Economic Activity sectors and Productive factors and state

Economic activities

An economic activity is any type of activity in which goods and services are produced or exchanged with the aim of satisfying the needs of a population . That is, they are activities capable of generating wealth for communities, through the generation of goods or services to supply ( supply ) a local, regional or global market of people or entities that need them ( demand ).

As its name suggests, economic activities are a fundamental part of the economy and, although they can be extremely diverse, varied and complex, they always encompass a cycle consisting of three phases:

  • Production , understood as a step, becomes raw material , through processes of a different nature, to obtain products or semi-processed products, or for resources or services to be offered.
  • Distribution , a stage that consists of delivering the goods or services produced to the marketing circuits, which in turn deliver them to the respective consumers .
  • Consumption , understood as the final phase in which the good or service is consumed, closing the productive circuit and returning the necessary capital to sustain the system over time .

These three phases are interconnected and mutually affect each other, so that understanding how each one occurs illuminates the final results of the production process : low production and high consumption can lead to higher product prices. And their shortage at the same time the opposite scenario leads to lower prices and a drop in price. These relationships are treated by economists.

Economic sectors

Economic activities can be grouped into three major economic sectors, depending on their location in the production circuit. These sectors are:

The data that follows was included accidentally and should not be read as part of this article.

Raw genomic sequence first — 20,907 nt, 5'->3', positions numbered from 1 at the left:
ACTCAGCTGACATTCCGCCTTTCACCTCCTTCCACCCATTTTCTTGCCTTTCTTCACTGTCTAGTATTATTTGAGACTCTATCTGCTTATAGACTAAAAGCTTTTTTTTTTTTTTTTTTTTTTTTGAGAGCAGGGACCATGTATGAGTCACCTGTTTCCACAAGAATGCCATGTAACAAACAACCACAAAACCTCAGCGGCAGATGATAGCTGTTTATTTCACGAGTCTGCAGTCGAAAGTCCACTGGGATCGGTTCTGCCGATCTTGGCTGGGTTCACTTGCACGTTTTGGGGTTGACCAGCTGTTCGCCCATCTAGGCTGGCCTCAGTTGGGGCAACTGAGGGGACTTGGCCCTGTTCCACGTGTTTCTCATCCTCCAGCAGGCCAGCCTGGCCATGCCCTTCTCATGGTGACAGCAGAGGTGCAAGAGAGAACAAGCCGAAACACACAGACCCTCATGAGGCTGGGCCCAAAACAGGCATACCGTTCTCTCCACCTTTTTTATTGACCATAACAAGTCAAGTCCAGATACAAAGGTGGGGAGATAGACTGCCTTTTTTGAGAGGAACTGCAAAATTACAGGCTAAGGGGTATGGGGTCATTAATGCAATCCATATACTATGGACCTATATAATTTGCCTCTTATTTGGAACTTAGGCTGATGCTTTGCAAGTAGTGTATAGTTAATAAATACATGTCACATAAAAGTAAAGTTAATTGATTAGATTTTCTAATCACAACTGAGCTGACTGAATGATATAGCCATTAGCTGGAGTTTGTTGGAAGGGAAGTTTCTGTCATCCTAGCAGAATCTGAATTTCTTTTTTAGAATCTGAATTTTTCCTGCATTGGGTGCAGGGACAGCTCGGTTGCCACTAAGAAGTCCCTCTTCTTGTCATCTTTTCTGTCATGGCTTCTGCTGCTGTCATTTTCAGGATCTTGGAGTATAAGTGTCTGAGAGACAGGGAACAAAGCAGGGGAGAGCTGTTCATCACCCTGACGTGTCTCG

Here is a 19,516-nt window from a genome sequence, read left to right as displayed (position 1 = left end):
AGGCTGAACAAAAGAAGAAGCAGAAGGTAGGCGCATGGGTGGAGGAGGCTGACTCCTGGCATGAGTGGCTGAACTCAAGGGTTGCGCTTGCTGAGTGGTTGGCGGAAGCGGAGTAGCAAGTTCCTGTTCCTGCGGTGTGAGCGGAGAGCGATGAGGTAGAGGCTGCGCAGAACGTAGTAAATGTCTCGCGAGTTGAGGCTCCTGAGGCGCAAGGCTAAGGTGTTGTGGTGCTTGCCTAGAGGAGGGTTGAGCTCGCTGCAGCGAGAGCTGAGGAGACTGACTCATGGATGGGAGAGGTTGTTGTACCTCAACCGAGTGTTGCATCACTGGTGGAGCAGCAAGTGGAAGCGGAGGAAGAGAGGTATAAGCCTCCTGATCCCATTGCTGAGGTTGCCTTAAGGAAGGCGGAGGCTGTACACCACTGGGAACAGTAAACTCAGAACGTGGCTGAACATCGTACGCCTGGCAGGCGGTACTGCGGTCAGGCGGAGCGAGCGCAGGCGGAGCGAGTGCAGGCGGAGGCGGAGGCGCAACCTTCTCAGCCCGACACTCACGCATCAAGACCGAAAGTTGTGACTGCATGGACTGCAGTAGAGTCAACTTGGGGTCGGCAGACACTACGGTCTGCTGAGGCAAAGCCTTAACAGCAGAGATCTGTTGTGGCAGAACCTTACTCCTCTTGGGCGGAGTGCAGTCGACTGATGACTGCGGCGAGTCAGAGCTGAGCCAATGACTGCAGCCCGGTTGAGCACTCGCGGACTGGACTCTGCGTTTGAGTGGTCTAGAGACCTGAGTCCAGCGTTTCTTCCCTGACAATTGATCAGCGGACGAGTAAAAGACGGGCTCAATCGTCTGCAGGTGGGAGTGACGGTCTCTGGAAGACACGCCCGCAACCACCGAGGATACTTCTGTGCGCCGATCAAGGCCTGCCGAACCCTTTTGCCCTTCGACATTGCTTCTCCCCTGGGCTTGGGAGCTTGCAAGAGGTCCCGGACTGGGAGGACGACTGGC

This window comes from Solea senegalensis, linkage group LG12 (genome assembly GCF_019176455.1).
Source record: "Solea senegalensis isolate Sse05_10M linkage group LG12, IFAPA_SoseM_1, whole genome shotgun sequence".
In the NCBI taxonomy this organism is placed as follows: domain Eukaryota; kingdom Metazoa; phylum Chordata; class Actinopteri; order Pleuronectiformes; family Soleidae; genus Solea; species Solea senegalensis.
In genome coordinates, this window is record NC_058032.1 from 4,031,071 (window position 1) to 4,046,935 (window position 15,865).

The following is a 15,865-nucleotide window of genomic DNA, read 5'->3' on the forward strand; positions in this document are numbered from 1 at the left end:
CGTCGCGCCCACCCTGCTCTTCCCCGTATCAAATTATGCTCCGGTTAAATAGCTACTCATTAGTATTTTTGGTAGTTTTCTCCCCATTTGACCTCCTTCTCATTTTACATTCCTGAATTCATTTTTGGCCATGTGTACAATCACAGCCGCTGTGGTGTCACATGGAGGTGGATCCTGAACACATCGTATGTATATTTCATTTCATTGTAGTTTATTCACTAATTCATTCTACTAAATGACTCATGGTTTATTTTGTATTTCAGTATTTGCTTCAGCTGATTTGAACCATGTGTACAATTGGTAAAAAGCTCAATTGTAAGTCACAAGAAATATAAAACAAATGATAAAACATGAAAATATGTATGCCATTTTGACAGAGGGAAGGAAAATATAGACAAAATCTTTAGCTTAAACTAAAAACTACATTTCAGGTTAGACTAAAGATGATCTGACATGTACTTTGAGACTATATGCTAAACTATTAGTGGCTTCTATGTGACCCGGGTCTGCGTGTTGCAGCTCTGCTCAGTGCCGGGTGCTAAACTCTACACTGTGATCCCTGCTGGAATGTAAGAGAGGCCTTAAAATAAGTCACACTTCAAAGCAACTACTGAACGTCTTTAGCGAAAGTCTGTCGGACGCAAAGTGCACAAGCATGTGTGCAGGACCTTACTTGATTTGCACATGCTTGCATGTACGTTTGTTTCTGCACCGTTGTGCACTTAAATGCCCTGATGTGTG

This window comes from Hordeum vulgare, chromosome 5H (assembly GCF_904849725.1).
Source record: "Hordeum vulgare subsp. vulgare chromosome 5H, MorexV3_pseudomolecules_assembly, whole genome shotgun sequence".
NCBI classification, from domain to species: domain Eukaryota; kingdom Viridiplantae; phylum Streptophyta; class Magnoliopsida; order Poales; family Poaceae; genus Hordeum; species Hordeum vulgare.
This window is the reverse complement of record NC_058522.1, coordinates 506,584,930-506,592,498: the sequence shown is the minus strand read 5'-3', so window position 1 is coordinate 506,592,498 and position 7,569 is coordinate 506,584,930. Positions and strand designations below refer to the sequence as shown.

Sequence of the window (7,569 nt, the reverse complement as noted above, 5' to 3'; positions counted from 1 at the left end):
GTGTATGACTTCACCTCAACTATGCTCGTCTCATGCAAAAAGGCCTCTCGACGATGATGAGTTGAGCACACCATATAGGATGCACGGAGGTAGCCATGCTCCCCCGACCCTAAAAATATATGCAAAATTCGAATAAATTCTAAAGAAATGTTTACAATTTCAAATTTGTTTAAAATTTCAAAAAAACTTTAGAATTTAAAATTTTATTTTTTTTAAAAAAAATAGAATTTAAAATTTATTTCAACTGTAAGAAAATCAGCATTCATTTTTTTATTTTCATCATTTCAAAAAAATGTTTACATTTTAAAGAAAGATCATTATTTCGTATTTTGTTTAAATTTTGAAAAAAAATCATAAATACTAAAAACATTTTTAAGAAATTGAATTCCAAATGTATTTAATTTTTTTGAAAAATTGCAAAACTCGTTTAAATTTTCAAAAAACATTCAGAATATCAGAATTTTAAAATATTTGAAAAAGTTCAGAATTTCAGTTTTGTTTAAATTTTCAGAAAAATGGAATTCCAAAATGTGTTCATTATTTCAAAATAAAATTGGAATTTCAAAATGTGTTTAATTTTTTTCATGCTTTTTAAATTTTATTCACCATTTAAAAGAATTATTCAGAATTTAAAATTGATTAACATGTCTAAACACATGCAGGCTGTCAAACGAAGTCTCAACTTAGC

• Primary or basic sector . It is the initial sector of the production chain, characterized by the collection or extraction of materials from the environment , through processes that may involve great or little manipulation of the same. Normally, the resources thus obtained are destined to other industrial sectors that use them as raw material and add value along the way. Examples of primary sector activities are: agriculture , fishing, livestock , mining, oil extraction, beekeeping or forestry.
  • Secondary or intermediate sector . This sector receives the raw material collected by the previous sector and uses it for various transformation processes, that is, mechanical, physical , chemical or of another nature, to obtain manufactured products, which can be direct consumer goods, equipment for other industries and sectors, or even semi-processed materials destined for other industries in the same secondary sector. Examples of activities in this sector are: manufacturing , iron and steel, crafts, construction or obtaining electricity .